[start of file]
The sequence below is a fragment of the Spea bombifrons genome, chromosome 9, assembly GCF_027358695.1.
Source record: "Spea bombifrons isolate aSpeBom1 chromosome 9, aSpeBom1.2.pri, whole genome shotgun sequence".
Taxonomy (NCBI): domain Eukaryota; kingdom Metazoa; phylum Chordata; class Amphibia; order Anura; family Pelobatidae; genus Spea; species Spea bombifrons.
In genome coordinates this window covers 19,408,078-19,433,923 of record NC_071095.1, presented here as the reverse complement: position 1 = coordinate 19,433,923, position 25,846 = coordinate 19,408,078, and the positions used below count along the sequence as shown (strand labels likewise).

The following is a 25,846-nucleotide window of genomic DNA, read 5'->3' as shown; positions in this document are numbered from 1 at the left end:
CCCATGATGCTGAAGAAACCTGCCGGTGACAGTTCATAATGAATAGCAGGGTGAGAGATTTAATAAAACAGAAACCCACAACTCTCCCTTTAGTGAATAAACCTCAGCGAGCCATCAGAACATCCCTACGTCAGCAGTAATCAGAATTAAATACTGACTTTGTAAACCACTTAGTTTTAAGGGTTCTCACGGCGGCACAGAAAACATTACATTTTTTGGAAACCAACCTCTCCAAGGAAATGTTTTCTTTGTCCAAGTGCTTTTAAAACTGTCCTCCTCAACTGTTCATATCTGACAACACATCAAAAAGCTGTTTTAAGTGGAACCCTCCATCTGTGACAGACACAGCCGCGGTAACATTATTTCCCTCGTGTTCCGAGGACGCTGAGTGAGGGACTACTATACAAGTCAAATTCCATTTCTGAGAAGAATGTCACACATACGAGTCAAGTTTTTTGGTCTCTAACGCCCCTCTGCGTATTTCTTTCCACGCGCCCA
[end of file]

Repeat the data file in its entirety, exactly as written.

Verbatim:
The sequence below is a fragment of the Spea bombifrons genome, chromosome 9, assembly GCF_027358695.1.
Source record: "Spea bombifrons isolate aSpeBom1 chromosome 9, aSpeBom1.2.pri, whole genome shotgun sequence".
Taxonomy (NCBI): domain Eukaryota; kingdom Metazoa; phylum Chordata; class Amphibia; order Anura; family Pelobatidae; genus Spea; species Spea bombifrons.
In genome coordinates this window covers 19,408,078-19,433,923 of record NC_071095.1, presented here as the reverse complement: position 1 = coordinate 19,433,923, position 25,846 = coordinate 19,408,078, and the positions used below count along the sequence as shown (strand labels likewise).

The following is a 25,846-nucleotide window of genomic DNA, read 5'->3' as shown; positions in this document are numbered from 1 at the left end:
CCCATGATGCTGAAGAAACCTGCCGGTGACAGTTCATAATGAATAGCAGGGTGAGAGATTTAATAAAACAGAAACCCACAACTCTCCCTTTAGTGAATAAACCTCAGCGAGCCATCAGAACATCCCTACGTCAGCAGTAATCAGAATTAAATACTGACTTTGTAAACCACTTAGTTTTAAGGGTTCTCACGGCGGCACAGAAAACATTACATTTTTTGGAAACCAACCTCTCCAAGGAAATGTTTTCTTTGTCCAAGTGCTTTTAAAACTGTCCTCCTCAACTGTTCATATCTGACAACACATCAAAAAGCTGTTTTAAGTGGAACCCTCCATCTGTGACAGACACAGCCGCGGTAACATTATTTCCCTCGTGTTCCGAGGACGCTGAGTGAGGGACTACTATACAAGTCAAATTCCATTTCTGAGAAGAATGTCACACATACGAGTCAAGTTTTTTGGTCTCTAACGCCCCTCTGCGTATTTCTTTCCACGCGCCCA